After 76 percent of the delegates to the Democratic state convention rejected her bid for the U.S. Senate seat being vacated by Joe Lieberman, Susan Bysiewicz announced she'll challenge the party nominee, U.S. Rep. Chris Murphy, in a primary Aug. 14.
That is her right, of course, but desperately office-seeking Susan is beginning to run out of things to run for and the voters may be running out of patience. Ms. Bysiewicz blames party insiders for denying her the convention nomination. More likely mainstream Democrats recognize she would be a candidate with extreme liabilities in a general election.
Since 2009, Ms. Bysiewicz has been running and running, first for governor, then for attorney general, then for senator. Earlier, in a once successful political career, she was elected to the state House of Representatives three times and then, secretary of the state three times.
But since then, it looks as if she's trying to run for everything.
So far, she's been a candidate for the General Assembly, Congress, secretary of the state, governor, attorney general and now senator, which leaves only comptroller, treasurer and lieutenant governor to complete the circuit.
Her troubles began when she was the early front runner in the 2010 race for governor but decided she'd rather run for attorney general. Her decision came immediately after the incumbent, Richard Blumenthal, announced he'd run for the Senate and attorney general seemed easier than continuing the race against the hard charging Dan Malloy (he insisted on Dannel P. Malloy only after becoming governor).
But then Ms. Bysiewicz ran afoul of an old state law that required the state's lawyer to have legal experience. The law says the candidate for attorney general should have practiced law for 10 years. The Supreme Court found Ms. Bysiewicz had made a career of practicing politics, not law, and her duties as secretary of the state didn't count as attorney work.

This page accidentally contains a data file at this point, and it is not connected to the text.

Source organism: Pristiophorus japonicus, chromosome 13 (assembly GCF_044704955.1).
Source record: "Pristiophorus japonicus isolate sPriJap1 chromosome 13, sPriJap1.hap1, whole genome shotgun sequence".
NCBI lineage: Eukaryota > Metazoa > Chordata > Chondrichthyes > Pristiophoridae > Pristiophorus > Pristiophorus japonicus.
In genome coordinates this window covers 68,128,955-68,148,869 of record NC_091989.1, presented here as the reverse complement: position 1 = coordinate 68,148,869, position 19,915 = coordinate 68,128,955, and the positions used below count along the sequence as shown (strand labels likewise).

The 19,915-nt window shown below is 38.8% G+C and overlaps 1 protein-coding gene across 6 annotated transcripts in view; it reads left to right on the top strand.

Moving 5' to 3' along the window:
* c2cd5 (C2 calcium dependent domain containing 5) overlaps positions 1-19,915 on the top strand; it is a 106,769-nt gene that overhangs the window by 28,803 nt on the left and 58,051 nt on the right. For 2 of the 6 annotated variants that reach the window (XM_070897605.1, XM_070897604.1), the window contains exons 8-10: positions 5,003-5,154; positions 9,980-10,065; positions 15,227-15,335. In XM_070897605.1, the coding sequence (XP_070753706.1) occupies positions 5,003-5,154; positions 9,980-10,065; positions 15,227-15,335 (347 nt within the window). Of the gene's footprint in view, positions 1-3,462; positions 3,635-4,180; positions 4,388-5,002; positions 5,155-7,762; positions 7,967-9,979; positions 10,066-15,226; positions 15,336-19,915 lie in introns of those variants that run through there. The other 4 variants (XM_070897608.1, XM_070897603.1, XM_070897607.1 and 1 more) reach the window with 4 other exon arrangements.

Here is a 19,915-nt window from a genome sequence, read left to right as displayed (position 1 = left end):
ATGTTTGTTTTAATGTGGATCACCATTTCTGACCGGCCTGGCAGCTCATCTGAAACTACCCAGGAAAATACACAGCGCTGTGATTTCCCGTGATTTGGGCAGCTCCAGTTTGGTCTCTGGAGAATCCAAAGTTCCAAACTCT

It was rather embarrassing when, under oath, she had to explain why she considered herself a lawyer, even though she had sought the waiver of a state fee for lawyers by claiming she wasn't actively practicing law.
Then it got worse.
She had to admit she had never argued a case before a judge and couldn't remember even being in a courtroom since law school. Despite all this, a Superior Court judge found her qualified to be attorney general but the state Supreme Court unanimously ruled she wasn't.
This left Susan without an office to seek in 2010, but it turned out to be a busy, or if you prefer, a disastrous final year for her as secretary of the state.
First, there was the little matter of her office having used a state database as a mailing list for campaign support and contributions for Susan Bysiewicz. Then, on Election Day, when Bridgeport ran out of ballots before all of its voters had voted, many wondered why Connecticut's chief elections officer, aka Secretary Bysiewicz, had allowed that to happen.
Not her responsibility, she explained.
But now, all of that is behind her, as is her defeat for the Senate nomination at a convention she says was controlled by the bosses. And so, Susan Bysiewicz lives to run again, saying it will be up to the state's 700,000 registered Democrats to decide who will be the nominee, not "the insiders."